After frustrating encounters with IRBs concerning two research projects, sociologists Liberty Walther Barnes and Christin L. Munsch argue that “IRBs are gendered institutions in which members base their decisions on culturally dominant, normative images of women and men.”
[Liberty Walther Barnes and Christin L. Munsch, “The Paradoxical Privilege of Men and Masculinity in Institutional Review Boards,” Feminist Studies 41, no. 3 (2015): 594–622, doi:10.15767/feministstudies.41.3.594.]
Barnes and Munsch set out to study men, not ethics reviewers. But, they report, their “research programs were perceived by IRBs to expose men’s private failures, personal feelings, and vulnerabilities. By proposing such topics, we inadvertently conducted an ethno-methodological study of IRBs,” with each IRB letter revealing the assumptions and anxieties of the members and staff of the eight IRBs to whom they submitted protocols.
Boys Don’t Cry
Barnes wanted to understand the experience of male infertility through participant observation and interviews with members of an infertility education and advocacy organization. Similar work about women had flown through IRBs, but not this study, in large part because the IRB was worried that the men might cry during the interviews.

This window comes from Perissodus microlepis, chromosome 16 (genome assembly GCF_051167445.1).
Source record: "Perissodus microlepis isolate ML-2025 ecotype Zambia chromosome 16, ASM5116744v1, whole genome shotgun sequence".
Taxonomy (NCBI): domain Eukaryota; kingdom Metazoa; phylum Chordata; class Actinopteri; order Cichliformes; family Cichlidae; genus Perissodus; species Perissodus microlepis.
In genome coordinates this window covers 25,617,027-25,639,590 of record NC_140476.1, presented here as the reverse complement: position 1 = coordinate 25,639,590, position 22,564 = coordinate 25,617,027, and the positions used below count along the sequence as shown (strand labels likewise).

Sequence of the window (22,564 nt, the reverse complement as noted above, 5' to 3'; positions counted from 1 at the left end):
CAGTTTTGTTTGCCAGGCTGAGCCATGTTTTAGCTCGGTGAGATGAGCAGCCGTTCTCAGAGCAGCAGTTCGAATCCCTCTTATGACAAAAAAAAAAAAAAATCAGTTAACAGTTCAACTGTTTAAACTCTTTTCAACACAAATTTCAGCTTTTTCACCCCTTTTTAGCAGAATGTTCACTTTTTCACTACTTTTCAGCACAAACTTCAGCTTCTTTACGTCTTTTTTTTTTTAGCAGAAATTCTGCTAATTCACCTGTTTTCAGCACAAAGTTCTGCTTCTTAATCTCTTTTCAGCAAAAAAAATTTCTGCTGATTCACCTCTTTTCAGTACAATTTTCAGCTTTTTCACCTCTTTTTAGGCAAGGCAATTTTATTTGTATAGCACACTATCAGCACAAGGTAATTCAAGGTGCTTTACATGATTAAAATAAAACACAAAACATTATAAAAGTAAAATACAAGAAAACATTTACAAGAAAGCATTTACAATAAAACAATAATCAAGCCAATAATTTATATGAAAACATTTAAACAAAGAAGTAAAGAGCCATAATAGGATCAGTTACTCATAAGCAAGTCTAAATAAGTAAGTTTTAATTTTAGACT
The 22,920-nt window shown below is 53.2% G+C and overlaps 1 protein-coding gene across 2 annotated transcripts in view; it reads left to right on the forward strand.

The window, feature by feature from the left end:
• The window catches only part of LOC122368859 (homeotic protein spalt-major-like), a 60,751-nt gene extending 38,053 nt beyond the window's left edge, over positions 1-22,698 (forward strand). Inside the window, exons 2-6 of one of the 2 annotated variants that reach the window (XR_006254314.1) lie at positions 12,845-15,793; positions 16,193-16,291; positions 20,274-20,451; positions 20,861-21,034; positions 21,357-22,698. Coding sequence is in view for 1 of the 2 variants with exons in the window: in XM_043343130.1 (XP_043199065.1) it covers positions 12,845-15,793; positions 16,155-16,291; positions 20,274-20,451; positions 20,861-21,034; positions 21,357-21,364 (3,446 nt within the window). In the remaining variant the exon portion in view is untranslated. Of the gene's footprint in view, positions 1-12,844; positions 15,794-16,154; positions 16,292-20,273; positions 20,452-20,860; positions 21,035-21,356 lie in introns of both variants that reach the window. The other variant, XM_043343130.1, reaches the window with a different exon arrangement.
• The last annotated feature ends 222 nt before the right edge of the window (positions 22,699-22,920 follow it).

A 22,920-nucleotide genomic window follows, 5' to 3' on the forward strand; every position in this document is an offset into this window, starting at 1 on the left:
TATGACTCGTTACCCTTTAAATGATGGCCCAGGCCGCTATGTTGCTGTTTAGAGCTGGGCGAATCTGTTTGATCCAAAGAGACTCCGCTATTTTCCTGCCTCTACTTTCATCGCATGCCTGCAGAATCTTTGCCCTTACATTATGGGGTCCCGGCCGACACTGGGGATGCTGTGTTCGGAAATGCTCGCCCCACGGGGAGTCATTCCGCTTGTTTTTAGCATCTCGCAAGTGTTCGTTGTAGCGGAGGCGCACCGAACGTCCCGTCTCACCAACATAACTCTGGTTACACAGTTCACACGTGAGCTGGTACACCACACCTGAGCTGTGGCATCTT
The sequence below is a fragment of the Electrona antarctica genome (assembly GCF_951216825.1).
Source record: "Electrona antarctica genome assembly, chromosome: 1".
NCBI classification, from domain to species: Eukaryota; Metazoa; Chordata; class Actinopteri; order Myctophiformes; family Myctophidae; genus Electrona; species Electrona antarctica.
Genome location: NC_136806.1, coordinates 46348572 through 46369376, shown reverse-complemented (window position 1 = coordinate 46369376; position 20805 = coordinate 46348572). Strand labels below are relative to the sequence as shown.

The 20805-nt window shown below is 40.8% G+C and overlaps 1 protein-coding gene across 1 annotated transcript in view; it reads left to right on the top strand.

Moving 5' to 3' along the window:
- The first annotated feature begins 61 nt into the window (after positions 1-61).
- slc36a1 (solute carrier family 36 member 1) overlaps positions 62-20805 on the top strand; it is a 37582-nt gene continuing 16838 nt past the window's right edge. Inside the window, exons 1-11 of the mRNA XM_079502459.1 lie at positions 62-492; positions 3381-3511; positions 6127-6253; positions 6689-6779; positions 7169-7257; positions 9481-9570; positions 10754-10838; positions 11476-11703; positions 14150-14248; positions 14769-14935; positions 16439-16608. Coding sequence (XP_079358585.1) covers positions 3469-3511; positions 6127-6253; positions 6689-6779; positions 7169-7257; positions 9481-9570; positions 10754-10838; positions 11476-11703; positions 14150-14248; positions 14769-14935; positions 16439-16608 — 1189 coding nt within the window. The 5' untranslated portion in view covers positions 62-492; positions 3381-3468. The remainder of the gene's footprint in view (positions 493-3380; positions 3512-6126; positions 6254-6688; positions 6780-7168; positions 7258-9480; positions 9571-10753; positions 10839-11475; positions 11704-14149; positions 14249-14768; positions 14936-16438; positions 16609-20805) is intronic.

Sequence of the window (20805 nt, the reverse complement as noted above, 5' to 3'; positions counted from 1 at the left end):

During a telephone conversation with one IRB analyst, the first author learned that what she had initially listed as a study benefit—the opportunity for men to share their feelings about infertility—the IRB perceived as a risk. Per the analyst’s instructions, the informed consent forms were revised to read: “Should you feel uncomfortable for any reason, I will immediately stop the interview. You will have the option to terminate the interview, and/or have any particular answer expunged from the record.” This is fairly common verbiage for IRB consent forms.
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